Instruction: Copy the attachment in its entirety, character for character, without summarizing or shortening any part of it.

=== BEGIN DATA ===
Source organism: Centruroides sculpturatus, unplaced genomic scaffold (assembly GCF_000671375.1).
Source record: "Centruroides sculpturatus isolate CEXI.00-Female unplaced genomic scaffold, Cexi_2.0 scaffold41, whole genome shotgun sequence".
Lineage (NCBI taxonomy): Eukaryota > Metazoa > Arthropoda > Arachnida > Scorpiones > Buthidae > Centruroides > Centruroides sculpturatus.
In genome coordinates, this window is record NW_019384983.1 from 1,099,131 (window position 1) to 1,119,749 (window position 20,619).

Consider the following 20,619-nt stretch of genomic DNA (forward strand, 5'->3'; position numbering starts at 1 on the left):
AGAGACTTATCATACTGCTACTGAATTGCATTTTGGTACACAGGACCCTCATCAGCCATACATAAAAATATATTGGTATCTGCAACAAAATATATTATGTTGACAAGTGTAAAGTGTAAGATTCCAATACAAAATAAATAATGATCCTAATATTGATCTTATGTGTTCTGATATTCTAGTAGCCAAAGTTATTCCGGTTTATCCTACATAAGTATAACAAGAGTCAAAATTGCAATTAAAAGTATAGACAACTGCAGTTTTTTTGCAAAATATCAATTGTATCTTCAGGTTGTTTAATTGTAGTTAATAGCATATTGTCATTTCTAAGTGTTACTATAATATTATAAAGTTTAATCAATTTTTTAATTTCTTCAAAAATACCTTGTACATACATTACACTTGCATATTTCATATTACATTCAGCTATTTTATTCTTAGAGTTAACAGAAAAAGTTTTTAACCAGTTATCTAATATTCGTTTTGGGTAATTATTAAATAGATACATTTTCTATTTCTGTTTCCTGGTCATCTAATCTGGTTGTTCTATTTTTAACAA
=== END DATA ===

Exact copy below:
Source organism: Centruroides sculpturatus, unplaced genomic scaffold (assembly GCF_000671375.1).
Source record: "Centruroides sculpturatus isolate CEXI.00-Female unplaced genomic scaffold, Cexi_2.0 scaffold41, whole genome shotgun sequence".
Lineage (NCBI taxonomy): Eukaryota > Metazoa > Arthropoda > Arachnida > Scorpiones > Buthidae > Centruroides > Centruroides sculpturatus.
In genome coordinates, this window is record NW_019384983.1 from 1,099,131 (window position 1) to 1,119,749 (window position 20,619).

Consider the following 20,619-nt stretch of genomic DNA (forward strand, 5'->3'; position numbering starts at 1 on the left):
AGAGACTTATCATACTGCTACTGAATTGCATTTTGGTACACAGGACCCTCATCAGCCATACATAAAAATATATTGGTATCTGCAACAAAATATATTATGTTGACAAGTGTAAAGTGTAAGATTCCAATACAAAATAAATAATGATCCTAATATTGATCTTATGTGTTCTGATATTCTAGTAGCCAAAGTTATTCCGGTTTATCCTACATAAGTATAACAAGAGTCAAAATTGCAATTAAAAGTATAGACAACTGCAGTTTTTTTGCAAAATATCAATTGTATCTTCAGGTTGTTTAATTGTAGTTAATAGCATATTGTCATTTCTAAGTGTTACTATAATATTATAAAGTTTAATCAATTTTTTAATTTCTTCAAAAATACCTTGTACATACATTACACTTGCATATTTCATATTACATTCAGCTATTTTATTCTTAGAGTTAACAGAAAAAGTTTTTAACCAGTTATCTAATATTCGTTTTGGGTAATTATTAAATAGATACATTTTCTATTTCTGTTTCCTGGTCATCTAATCTGGTTGTTCTATTTTTAACAA